Learning Proficiencies for all Graduate Students
Graduate education at Weill Cornell Graduate School is diverse, cross-disciplinary, and dynamic. While intended learning outcomes vary across the many academic programs, a set of overarching goals characterize the graduate educational experience. These aspirational goals (listed below) are intended to encourage students’ growth and development.
- Serve as an ambassador for research and scholarship
- Effectively engage in one’s broader community through various forms of outreach
- Explore interconnections
- Focus on plural contexts and cultures
- Respect research in other areas
- Understand and articulate the impact of research on society
A candidate for a doctoral degree is expected to demonstrate mastery of knowledge in the chosen discipline and to synthesize and create new knowledge, making an original and substantial contribution to the discipline in an appropriate timeframe. It is expected that students who have successfully completed one of the school's PhD programs of study will have:
- Demonstrated a coherent understanding of the biomedical sciences (or 'sciences fundamental to medicine') and a proficiency in the current experimental and theoretical aspects of their chosen program of study;
- Demonstrated the ability to evaluate and discuss primary literature in a critical manner;
- Demonstrated the ability to independently conduct original and significant research with the potential to advance the biomedical sciences, and to document and defend such contributions;
- Demonstrated the ability to communicate scientic knowledge and ideas effectively through both oral and written communications;
- Exhibited and maintained complete integrity throughout their tenure, expressing the discipline’s best values, practices and ethical standards.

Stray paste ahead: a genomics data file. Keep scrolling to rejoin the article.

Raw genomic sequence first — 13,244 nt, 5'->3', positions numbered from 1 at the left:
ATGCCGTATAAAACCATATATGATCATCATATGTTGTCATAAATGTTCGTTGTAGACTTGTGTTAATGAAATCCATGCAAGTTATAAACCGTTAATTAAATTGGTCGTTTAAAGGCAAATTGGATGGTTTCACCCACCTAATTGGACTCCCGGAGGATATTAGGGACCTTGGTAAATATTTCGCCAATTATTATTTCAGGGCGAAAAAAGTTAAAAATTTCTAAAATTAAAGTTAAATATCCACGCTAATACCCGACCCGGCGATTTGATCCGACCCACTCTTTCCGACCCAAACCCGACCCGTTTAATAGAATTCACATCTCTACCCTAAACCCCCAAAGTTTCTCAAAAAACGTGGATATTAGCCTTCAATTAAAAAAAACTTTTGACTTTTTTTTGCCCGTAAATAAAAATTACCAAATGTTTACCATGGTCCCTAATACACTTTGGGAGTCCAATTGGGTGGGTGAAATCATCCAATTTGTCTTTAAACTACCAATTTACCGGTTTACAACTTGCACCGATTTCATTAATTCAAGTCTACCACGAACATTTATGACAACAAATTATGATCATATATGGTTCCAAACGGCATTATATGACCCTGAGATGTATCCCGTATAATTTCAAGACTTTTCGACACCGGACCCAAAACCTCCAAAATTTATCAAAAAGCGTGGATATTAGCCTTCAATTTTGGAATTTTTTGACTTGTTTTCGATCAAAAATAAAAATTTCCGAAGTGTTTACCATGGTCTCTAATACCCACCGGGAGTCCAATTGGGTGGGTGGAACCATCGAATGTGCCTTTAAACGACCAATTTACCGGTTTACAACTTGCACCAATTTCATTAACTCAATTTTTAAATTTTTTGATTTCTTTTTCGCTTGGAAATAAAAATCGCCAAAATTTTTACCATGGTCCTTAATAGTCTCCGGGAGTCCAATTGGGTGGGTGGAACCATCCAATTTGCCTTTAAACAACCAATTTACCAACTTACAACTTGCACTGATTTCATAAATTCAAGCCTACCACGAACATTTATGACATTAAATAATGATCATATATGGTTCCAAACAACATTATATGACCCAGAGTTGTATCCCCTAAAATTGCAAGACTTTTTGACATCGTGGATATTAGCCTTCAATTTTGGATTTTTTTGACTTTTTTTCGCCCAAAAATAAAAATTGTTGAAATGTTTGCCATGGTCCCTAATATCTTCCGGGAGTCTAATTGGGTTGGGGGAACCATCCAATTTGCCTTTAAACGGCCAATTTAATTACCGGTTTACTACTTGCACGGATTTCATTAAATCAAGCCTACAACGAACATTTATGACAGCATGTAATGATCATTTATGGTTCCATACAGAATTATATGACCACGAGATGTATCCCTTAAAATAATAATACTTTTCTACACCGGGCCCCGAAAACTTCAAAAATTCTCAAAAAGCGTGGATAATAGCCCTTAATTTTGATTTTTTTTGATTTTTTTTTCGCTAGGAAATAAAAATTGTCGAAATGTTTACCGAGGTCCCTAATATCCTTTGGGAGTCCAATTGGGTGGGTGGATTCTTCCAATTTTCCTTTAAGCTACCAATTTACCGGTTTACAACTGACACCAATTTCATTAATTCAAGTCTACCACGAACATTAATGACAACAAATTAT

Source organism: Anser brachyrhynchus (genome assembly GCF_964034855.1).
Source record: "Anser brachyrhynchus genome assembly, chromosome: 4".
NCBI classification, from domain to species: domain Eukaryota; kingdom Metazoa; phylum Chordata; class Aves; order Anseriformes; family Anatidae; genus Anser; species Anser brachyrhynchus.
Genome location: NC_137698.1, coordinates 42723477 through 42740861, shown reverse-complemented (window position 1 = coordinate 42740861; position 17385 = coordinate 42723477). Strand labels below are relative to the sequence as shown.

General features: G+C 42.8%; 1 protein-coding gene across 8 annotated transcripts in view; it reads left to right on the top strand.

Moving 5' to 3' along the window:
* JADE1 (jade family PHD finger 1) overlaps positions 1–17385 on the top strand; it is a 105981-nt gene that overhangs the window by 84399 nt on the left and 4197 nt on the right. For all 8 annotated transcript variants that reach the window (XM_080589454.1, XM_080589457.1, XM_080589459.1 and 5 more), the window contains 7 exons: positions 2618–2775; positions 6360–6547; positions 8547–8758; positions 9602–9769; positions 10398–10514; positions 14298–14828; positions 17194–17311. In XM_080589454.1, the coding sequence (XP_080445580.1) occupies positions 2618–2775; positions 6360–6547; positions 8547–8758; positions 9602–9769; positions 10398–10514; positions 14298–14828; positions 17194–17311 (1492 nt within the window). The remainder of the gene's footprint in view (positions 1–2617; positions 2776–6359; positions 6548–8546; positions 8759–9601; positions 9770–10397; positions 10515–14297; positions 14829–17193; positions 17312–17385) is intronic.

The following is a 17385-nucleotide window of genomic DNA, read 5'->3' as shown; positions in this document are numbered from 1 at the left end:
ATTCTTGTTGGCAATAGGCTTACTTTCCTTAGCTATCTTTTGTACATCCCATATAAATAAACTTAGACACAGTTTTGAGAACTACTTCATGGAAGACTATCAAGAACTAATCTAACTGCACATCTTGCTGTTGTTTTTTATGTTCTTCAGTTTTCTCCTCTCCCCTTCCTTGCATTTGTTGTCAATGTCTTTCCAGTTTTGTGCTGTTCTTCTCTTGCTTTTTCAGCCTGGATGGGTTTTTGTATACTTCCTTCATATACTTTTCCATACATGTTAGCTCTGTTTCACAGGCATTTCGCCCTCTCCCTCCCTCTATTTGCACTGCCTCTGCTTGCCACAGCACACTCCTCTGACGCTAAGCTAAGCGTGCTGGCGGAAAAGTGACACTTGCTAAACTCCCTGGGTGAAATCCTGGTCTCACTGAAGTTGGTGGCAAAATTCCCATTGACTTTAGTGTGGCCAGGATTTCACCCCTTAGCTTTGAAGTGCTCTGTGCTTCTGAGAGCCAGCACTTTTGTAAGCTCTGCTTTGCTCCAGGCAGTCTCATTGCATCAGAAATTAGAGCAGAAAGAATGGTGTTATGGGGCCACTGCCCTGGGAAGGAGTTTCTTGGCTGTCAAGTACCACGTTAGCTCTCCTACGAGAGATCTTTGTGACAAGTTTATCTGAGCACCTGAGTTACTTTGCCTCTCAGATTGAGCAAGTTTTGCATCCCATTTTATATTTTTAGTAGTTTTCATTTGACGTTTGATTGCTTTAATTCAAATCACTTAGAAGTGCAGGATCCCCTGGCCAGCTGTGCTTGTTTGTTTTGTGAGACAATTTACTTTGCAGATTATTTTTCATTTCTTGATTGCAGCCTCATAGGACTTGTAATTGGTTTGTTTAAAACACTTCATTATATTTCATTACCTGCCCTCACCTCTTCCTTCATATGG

In addition, each academic program has its own learning goals that complement the overarching outcomes. At both the School and program-level, academic leadership and program faculty assess on an annual basis whether learning goals are being met. They also review whether any changes need to be made to the overall learning assessment approach. Student performance is assessed through a variety of direct and indirect measures, which include:
- Didactic and experiential coursework;
- Official milestones, such as the admission to candidacy exam (ACE exam), which assess breadth and depth in the discipline;
- Public presentations of scholarly work at program retreats, school-wide symposia, and national and international meetings;
- Annual thesis committee (Special Committee) meetings;
- The final exam and thesis defense.
Through this comprehensive approach to student learning assessment, the Graduate School aims to offer extraordinary research and training for the future leaders in basic and translational science.
Doctoral Program Learning Assessment Documents
The following documents and rubrics will be used by each Program for the assessment of each student as part of the student’s annual assessment by her or his Program leadership or faculty thesis committee.
A candidate for a master’s degree is expected to demonstrate knowledge in the chosen discipline and to synthesize and create new knowledge, making a contribution to the field in an appropriate timeframe.
- Demonstrate mastery of the program-specific subject matter
- Acquire a body of knowledge in the student’s field of study
- Learn the appropriate methodologies, techniques, and technical skills
- Make a contribution to the scholarship of the field.
- Learn advanced research skills
- Synthesize existing knowledge, identifying and accessing appropriate resources and other sources of relevant information and critically analyzing and evaluating one’s own findings and those of others
- Apply existing research methodologies, techniques, and technical skills
- Communicate in a style appropriate to the discipline
- Demonstrate commitment to advancing the values of scholarship
- Keep abreast of current advances within one’s field and related areas
- Show commitment to personal professional development through engagement in professional societies and other knowledge transfer modes
- Show a commitment to creating an environment that supports learning – through teaching, collaborative inquiry, mentoring, or demonstration
- Demonstrate professional skills
- Adhere to ethical standards in the discipline
- Listen, give, and receive feedback effectively